Operationalizing Legal Preparedness for Disease Outbreaks: Incorporating Legal Requirements into Health System Readiness
12 PM CDT
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Understanding legal powers and limitations is vital to the operation of health departments, and their partners across the health system. Yet, the procedures and conditions established by law can be difficult for non-attorneys to put into practice. When diseases or disasters strike and time is of the essence, health departments, hospitals, and providers across the health system, must take effective and efficient action, but those actions must also comply with statutes and regulations. The tension between taking immediate action to protect communities and complying with legal requirements can only be alleviated through effectively training and educating public health and healthcare practitioners on how the law affects their work. To do this, health departments and health system partners must utilize innovative ways to take complex legal requirements and synthesize them into actionable processes for practitioners to integrate into their everyday and emergency response activities. This panel will explore some recent approaches to operationalize legal requirements for public health activities including training, judicial preparedness, and quantitative analysis to aid in the application of legal interventions.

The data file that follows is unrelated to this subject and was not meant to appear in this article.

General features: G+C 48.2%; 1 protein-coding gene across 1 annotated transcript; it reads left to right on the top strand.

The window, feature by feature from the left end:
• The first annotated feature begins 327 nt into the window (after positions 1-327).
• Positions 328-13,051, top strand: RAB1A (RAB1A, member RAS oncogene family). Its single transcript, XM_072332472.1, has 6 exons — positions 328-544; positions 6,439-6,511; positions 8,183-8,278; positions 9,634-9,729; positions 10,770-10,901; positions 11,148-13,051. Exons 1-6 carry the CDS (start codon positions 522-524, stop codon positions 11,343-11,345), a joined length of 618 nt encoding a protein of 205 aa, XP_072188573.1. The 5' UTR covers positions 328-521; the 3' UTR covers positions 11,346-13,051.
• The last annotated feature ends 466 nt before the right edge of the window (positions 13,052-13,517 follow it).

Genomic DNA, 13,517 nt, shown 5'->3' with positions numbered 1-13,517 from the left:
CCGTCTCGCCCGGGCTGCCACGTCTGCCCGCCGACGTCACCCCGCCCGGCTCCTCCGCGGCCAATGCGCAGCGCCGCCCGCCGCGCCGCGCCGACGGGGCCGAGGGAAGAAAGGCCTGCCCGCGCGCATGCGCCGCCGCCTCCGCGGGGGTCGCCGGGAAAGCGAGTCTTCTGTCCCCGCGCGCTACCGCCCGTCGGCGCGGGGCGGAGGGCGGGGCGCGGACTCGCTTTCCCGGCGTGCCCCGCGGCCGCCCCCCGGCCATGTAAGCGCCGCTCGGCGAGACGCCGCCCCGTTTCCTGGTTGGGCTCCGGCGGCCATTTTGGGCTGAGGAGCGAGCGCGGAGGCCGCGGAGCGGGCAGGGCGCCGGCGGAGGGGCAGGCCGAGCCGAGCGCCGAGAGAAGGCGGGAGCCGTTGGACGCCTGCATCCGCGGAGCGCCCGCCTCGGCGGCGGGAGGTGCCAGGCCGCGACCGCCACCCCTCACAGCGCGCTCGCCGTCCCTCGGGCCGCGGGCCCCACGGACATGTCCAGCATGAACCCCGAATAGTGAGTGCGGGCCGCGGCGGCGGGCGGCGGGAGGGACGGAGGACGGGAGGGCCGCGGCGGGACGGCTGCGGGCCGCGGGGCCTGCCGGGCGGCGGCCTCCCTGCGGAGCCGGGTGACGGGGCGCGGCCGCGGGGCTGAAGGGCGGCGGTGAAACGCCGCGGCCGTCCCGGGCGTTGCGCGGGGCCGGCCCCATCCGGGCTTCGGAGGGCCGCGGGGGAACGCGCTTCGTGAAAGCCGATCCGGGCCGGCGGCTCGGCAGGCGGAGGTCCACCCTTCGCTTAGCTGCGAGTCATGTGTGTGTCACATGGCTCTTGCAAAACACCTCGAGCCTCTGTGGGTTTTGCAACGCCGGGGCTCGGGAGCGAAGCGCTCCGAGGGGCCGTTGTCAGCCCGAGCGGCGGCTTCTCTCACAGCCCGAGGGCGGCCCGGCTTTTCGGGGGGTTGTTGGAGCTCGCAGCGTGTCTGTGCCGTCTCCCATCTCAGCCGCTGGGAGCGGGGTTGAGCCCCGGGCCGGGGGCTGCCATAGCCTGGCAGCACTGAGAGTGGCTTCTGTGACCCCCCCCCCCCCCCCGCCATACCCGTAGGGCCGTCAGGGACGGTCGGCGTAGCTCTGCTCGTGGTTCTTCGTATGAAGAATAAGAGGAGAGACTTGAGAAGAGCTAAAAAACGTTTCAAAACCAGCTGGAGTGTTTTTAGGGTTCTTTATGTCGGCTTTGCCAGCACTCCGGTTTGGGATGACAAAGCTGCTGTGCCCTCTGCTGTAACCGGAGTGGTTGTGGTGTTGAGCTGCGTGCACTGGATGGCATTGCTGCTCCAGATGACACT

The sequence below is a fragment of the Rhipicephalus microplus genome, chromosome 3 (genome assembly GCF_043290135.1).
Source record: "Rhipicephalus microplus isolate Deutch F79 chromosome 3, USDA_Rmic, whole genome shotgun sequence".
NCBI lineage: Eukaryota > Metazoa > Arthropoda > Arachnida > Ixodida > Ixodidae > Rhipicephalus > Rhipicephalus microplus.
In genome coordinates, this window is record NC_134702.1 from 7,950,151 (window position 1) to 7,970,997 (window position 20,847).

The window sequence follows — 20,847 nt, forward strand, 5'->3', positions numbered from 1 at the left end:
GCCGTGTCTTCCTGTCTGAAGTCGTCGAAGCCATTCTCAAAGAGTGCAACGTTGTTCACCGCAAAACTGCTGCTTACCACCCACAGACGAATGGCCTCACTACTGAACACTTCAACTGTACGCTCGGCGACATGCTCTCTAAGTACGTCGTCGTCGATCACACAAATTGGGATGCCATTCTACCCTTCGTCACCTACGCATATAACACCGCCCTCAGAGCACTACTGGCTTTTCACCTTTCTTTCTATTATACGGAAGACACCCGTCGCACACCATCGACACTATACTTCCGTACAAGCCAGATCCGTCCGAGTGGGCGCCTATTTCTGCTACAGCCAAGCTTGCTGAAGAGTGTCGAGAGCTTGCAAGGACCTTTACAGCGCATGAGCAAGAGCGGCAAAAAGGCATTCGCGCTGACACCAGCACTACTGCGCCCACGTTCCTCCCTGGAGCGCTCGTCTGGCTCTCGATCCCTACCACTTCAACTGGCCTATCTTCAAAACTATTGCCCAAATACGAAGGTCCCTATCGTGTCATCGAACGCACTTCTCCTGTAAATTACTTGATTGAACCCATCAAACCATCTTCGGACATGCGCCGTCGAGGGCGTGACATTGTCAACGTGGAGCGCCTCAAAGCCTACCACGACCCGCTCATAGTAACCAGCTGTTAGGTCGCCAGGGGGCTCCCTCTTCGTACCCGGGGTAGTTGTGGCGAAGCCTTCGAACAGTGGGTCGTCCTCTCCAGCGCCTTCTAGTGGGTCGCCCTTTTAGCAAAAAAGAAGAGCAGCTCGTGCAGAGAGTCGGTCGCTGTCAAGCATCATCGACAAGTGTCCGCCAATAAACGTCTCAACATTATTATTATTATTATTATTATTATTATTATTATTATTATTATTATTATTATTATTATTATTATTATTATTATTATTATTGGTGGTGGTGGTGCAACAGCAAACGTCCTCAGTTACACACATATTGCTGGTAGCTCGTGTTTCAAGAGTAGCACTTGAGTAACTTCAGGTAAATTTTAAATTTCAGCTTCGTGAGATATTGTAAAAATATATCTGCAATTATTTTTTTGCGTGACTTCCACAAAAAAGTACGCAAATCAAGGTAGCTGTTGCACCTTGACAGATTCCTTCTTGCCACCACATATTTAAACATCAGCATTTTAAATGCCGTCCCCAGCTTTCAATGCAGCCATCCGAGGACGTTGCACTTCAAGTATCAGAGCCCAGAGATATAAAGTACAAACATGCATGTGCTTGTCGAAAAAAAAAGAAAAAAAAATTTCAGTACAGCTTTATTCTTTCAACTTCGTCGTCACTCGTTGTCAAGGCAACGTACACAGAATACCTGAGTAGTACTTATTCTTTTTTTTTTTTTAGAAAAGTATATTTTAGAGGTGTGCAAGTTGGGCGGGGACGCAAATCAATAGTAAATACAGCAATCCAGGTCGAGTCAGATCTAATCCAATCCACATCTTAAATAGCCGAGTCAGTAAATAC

The content of this program does not meet requirements for Continuing Legal Education (CLE) accreditation.
Gregory Sunshine, JD, Public Health Analyst, Public Health Law Program, Center for State, Tribal, Local, and Territorial Support, CDC
*Corey M. Peak, PhD, Epidemic Intelligence Service (EIS) Officer, CDC
*James F. Koval, MDiv, MPA, PHEP Local Liaison, Michigan Department of Health and Human Services (invited)
*Shannon C. Francis, Civil Division Chief, Williamson County Attorney’s Office, Georgetown, Texas (invited)